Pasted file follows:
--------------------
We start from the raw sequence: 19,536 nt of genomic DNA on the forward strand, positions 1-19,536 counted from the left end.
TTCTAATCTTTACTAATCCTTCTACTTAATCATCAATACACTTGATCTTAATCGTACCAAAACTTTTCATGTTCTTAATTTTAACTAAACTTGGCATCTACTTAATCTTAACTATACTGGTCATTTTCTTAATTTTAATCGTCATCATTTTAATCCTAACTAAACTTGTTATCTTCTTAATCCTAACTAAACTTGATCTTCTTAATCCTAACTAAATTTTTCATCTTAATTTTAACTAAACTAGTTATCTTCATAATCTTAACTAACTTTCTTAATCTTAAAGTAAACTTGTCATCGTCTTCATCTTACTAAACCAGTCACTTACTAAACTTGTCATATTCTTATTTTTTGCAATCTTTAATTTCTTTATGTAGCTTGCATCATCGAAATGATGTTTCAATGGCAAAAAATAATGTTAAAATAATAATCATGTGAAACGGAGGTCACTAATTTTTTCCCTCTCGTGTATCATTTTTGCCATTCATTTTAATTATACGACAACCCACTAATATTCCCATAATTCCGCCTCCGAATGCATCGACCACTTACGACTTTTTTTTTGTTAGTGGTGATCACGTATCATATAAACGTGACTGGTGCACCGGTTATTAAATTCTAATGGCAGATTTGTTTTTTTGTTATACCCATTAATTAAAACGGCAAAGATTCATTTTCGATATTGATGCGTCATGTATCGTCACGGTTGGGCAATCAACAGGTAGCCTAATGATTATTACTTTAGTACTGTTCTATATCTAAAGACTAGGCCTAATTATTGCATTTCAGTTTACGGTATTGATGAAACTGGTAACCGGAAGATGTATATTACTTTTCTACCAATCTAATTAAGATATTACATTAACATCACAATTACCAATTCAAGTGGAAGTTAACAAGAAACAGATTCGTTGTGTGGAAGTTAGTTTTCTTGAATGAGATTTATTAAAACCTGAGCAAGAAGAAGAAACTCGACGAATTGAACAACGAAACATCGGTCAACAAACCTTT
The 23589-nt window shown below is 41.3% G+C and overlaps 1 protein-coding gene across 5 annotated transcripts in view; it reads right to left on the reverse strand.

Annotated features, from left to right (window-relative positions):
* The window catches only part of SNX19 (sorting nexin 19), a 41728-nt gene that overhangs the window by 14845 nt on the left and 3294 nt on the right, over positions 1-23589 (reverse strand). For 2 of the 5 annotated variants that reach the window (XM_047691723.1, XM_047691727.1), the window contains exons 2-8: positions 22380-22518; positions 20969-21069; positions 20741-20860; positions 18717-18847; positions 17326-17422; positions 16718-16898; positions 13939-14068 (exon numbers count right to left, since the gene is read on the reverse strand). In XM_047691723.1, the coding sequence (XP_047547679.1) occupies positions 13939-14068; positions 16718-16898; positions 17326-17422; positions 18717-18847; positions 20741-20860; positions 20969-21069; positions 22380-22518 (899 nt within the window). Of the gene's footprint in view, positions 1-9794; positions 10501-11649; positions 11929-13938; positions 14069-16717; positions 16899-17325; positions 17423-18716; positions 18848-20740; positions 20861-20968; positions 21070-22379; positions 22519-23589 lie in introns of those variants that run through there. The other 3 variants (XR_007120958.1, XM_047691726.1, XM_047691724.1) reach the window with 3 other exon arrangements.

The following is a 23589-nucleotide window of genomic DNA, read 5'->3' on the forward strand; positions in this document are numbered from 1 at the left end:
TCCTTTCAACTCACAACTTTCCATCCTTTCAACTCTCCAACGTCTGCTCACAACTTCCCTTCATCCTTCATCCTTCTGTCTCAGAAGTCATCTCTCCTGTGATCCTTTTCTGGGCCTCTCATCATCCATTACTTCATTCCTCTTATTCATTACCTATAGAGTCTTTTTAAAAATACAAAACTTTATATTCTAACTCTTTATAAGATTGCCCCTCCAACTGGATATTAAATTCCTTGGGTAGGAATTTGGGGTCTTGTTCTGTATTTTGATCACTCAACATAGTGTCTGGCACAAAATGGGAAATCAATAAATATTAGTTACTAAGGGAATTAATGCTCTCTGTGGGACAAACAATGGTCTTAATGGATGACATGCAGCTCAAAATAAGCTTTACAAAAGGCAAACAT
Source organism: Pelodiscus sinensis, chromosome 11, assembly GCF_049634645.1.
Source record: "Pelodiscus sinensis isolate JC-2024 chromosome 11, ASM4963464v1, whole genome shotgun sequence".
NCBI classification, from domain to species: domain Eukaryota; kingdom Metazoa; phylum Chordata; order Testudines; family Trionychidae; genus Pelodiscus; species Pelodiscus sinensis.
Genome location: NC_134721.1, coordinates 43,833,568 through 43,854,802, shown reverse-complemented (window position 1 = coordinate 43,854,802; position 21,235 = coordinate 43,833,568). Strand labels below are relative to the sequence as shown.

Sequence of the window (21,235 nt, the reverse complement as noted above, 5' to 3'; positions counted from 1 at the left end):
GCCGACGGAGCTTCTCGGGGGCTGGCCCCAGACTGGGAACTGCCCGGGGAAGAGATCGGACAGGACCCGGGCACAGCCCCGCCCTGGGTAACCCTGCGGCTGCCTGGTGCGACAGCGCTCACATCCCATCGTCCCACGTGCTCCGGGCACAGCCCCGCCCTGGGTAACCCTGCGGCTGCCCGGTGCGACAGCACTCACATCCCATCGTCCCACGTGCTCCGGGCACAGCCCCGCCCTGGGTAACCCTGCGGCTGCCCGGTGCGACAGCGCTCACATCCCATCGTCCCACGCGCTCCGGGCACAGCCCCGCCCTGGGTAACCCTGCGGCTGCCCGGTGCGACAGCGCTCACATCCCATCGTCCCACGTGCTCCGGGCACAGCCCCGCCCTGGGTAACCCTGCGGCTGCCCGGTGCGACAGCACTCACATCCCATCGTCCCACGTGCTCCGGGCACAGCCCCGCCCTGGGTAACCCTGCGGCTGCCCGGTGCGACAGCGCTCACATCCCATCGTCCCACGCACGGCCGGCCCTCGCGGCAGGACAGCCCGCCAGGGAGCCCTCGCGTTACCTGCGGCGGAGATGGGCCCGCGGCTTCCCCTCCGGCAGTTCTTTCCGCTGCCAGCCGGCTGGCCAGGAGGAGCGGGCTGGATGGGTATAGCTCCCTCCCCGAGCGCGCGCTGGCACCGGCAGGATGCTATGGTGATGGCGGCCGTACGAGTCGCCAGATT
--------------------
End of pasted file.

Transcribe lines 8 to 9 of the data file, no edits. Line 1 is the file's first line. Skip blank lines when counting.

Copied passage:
Source organism: Pelodiscus sinensis, chromosome 11, assembly GCF_049634645.1.
Source record: "Pelodiscus sinensis isolate JC-2024 chromosome 11, ASM4963464v1, whole genome shotgun sequence".